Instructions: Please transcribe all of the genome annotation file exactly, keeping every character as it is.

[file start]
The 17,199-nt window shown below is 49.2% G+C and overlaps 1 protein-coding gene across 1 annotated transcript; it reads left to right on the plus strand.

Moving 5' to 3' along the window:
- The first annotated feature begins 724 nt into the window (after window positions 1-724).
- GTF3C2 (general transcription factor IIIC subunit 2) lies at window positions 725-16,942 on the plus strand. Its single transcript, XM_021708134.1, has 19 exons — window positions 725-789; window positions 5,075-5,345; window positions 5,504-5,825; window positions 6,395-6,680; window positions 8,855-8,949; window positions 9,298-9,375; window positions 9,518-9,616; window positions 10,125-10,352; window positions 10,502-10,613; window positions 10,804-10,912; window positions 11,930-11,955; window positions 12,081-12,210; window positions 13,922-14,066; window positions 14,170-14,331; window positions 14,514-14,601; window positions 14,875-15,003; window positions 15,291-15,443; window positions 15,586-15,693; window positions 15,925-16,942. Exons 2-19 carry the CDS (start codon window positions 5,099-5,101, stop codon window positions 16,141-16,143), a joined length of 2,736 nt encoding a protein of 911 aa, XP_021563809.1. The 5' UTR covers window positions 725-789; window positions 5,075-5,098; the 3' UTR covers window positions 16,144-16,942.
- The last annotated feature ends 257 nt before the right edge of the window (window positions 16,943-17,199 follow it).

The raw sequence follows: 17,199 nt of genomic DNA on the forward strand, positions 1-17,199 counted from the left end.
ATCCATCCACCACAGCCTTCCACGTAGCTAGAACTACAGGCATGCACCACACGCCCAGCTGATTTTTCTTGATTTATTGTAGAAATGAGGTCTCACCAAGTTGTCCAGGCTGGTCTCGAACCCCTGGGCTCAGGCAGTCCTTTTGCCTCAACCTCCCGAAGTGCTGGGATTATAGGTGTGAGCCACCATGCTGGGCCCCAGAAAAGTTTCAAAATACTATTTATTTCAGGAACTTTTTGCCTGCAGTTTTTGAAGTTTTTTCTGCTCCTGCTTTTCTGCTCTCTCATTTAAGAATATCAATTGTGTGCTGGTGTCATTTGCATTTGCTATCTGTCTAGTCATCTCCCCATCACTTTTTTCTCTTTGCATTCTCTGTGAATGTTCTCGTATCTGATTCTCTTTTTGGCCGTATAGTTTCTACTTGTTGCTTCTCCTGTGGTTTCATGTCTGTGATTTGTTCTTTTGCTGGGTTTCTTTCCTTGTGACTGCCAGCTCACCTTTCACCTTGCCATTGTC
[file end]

The 17,199-nt window shown below is 49.2% G+C and overlaps 1 protein-coding gene across 1 annotated transcript; it reads left to right on the plus strand.

Moving 5' to 3' along the window:
- The first annotated feature begins 724 nt into the window (after window positions 1-724).
- GTF3C2 (general transcription factor IIIC subunit 2) lies at window positions 725-16,942 on the plus strand. Its single transcript, XM_021708134.1, has 19 exons — window positions 725-789; window positions 5,075-5,345; window positions 5,504-5,825; window positions 6,395-6,680; window positions 8,855-8,949; window positions 9,298-9,375; window positions 9,518-9,616; window positions 10,125-10,352; window positions 10,502-10,613; window positions 10,804-10,912; window positions 11,930-11,955; window positions 12,081-12,210; window positions 13,922-14,066; window positions 14,170-14,331; window positions 14,514-14,601; window positions 14,875-15,003; window positions 15,291-15,443; window positions 15,586-15,693; window positions 15,925-16,942. Exons 2-19 carry the CDS (start codon window positions 5,099-5,101, stop codon window positions 16,141-16,143), a joined length of 2,736 nt encoding a protein of 911 aa, XP_021563809.1. The 5' UTR covers window positions 725-789; window positions 5,075-5,098; the 3' UTR covers window positions 16,144-16,942.
- The last annotated feature ends 257 nt before the right edge of the window (window positions 16,943-17,199 follow it).

The raw sequence follows: 17,199 nt of genomic DNA on the forward strand, positions 1-17,199 counted from the left end.
ATCCATCCACCACAGCCTTCCACGTAGCTAGAACTACAGGCATGCACCACACGCCCAGCTGATTTTTCTTGATTTATTGTAGAAATGAGGTCTCACCAAGTTGTCCAGGCTGGTCTCGAACCCCTGGGCTCAGGCAGTCCTTTTGCCTCAACCTCCCGAAGTGCTGGGATTATAGGTGTGAGCCACCATGCTGGGCCCCAGAAAAGTTTCAAAATACTATTTATTTCAGGAACTTTTTGCCTGCAGTTTTTGAAGTTTTTTCTGCTCCTGCTTTTCTGCTCTCTCATTTAAGAATATCAATTGTGTGCTGGTGTCATTTGCATTTGCTATCTGTCTAGTCATCTCCCCATCACTTTTTTCTCTTTGCATTCTCTGTGAATGTTCTCGTATCTGATTCTCTTTTTGGCCGTATAGTTTCTACTTGTTGCTTCTCCTGTGGTTTCATGTCTGTGATTTGTTCTTTTGCTGGGTTTCTTTCCTTGTGACTGCCAGCTCACCTTTCACCTTGCCATTGTC